Put yourself in this scene…

You and your family are enjoying a Saturday out together.


 It’s nothing out of the ordinary but it’s nice, a lazy afternoon browsing some of your favourite stores and enjoying being off school, off work and being together. The streets are alive with shoppers and day-trippers and families but it’s not so crowded that it’s uncomfortable. You can still stroll side-by-side, under a flawless blue sky and a sun that floods everything with light and a warm glow.

You take a seat outside a café opposite a play park.
The little ones enjoy making a mess eating ice cream and watching the other kids chasing and laughing in the park, while mum and dad sit beside them sipping fancy-looking coffees.

The littlest kid chatters about the toy store and the pet store you just visited before talk turns to the play park, the next stop on today’s adventure.

But before you can do that, you need to make sure both kids have visited the bathroom. Not a problem for the youngest guy, he’s just learned to pee all by himself and as long as dad is by the door to reassure him and make sure he washes his hands he will be fine.

But it’s not as easy for your older son.
He’s in a wheelchair and can never go to the bathroom himself. He doesn’t have great muscle control or strength in his limbs which means he means he needs help with most daily functions. In fact, he doesn’t need to go to the toilet as such, he needs to be changed. He’s starting to become very aware of this now and maybe even a little self-conscious, nobody else his age is still being changed by a parent, he’s already 6 and a half. It’s not easy for mum or dad either, the one who needs to lift and coordinate a growing young man to change him. But you persevere anyway because that’s what you do.

So you ask where the disabled bathroom is, expecting to be told there isn’t one as is normally the case, but one of the waiters directs you to the disabled bathroom. Seems promising. Until you see it.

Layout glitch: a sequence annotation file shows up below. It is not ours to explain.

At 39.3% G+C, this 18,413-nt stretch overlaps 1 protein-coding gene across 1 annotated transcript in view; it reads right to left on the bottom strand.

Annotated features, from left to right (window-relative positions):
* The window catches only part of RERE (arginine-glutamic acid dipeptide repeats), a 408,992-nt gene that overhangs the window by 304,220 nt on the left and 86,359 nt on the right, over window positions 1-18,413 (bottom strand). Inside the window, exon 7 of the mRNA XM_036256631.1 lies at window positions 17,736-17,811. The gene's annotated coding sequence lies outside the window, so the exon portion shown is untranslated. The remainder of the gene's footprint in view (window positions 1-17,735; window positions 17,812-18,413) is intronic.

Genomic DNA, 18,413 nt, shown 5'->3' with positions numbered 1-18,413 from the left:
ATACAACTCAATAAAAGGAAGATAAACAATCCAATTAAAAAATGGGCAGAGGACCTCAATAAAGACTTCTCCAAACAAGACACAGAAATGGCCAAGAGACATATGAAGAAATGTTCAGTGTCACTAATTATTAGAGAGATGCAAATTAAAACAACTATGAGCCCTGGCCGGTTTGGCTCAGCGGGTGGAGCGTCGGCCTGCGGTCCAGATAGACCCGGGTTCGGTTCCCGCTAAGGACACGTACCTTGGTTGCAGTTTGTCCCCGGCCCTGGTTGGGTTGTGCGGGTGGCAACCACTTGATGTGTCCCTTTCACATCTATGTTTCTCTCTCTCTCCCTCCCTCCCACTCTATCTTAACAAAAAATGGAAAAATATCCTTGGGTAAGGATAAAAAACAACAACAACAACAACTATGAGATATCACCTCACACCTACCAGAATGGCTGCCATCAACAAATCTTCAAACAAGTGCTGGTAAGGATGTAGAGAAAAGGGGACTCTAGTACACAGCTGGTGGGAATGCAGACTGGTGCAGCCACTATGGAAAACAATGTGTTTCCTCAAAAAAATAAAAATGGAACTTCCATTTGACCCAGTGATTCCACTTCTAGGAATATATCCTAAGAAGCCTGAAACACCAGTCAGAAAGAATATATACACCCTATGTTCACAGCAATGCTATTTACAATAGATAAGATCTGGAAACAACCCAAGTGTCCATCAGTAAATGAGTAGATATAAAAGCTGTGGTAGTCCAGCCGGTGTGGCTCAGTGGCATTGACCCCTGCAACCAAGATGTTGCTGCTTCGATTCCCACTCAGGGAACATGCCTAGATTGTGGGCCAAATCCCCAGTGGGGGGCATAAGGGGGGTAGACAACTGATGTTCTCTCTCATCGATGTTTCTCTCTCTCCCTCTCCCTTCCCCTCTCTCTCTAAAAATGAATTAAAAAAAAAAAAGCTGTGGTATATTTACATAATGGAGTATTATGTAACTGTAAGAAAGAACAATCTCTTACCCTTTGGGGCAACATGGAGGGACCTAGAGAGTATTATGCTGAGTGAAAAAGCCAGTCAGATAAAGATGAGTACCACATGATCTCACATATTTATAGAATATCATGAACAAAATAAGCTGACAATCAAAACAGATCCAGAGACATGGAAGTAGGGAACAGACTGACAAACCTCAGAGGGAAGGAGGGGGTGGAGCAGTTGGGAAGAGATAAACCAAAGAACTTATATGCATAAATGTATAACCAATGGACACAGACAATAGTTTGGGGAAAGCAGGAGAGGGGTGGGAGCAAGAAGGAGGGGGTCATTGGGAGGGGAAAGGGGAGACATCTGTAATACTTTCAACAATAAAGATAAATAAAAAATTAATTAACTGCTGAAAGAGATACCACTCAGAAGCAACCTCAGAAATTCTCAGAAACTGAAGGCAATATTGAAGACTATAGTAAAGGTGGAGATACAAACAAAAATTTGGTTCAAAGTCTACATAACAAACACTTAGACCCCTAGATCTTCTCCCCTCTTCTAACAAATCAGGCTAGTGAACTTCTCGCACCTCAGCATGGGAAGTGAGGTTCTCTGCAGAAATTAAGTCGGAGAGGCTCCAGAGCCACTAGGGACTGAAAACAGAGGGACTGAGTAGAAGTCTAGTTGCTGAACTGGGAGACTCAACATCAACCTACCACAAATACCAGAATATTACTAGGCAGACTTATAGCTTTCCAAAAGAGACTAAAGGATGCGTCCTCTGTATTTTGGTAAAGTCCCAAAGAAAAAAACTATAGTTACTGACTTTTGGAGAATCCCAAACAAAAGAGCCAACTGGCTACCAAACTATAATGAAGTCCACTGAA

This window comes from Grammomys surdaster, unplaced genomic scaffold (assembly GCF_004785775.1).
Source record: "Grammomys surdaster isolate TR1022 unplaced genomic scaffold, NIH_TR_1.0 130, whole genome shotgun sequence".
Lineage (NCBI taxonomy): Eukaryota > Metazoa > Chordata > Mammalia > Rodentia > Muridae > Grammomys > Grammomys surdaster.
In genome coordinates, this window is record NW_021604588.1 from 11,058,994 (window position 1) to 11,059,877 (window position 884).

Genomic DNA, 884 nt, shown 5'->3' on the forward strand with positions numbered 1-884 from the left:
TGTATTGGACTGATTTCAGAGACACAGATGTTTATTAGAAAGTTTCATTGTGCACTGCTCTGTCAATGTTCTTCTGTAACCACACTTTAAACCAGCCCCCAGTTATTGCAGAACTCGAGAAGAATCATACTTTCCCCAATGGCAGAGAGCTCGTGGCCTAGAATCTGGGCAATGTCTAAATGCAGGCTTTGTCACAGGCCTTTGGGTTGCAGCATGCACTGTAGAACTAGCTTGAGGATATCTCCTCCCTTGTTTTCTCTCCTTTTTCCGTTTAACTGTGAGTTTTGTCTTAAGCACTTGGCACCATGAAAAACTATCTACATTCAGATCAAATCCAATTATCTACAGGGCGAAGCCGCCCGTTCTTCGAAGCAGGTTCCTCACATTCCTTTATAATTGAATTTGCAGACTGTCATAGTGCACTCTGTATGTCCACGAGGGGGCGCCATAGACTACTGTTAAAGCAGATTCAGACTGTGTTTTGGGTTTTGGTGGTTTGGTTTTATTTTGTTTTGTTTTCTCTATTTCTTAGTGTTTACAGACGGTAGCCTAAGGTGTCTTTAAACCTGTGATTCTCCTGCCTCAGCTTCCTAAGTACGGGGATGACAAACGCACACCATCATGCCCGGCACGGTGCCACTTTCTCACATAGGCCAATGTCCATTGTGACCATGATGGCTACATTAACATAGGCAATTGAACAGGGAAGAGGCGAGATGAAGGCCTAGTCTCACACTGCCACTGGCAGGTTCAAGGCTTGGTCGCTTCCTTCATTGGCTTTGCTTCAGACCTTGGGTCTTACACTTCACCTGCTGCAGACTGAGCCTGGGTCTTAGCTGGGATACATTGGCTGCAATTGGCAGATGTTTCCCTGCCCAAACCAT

The ‘disabled toilet’ is little more than a cubicle with a hand rail.
And it seems nobody else is treating it as an important space either: it has been left dirty, it smells and stale urine stains the floor. Your heart sinks because you know how this is going to go.

When your son was younger you got round this type of situation by using baby-changing facilities or laying him across your knee and changing him like you would with any other baby. But he’s not a baby anymore, he’s heavy and that won’t work. Your only option now is to lay him on the floor, that urine-stained, disgusting floor where no other parent would ever consider changing their child. But your child has a disability and you have very little choice.

He has to go on the floor.
The disgusting floor stained with the urine of strangers. Your beautiful child reduced to this.

You shouldn’t have to do that. No parent should and no other parent would accept it, but it’s the norm if your child has a disability.

But it doesn’t have to be like this. We can change it. If we highlight the issue, let people know this isn’t acceptable and ask for change.

Change could mean spacious, fully-equipped changing facilities – that would be the dream. But we know that’s not possible for every business or venue. It would be unreasonable to expect that of everyone. But what is possible for most places is to say to the parent: “We will find you somewhere clean and private to change your child.” Even if it’s just an office or a private room. The change we need to see is the emergence of more disabled-friendly, accommodating attitudes.

This is simpler and easier to achieve than renovating a building.

You just need to be helpful. We are not asking for ourselves, we are asking for the sake of our child’s dignity.

So if you think this should change, please support Space to Change.  

It's a very important campaign managed by our friends over at the Firefly Garden

The results will help shape the next steps in our campaign and hopefully spark changes that mean the world to parents and children whom deserve better treatment.

I want to help


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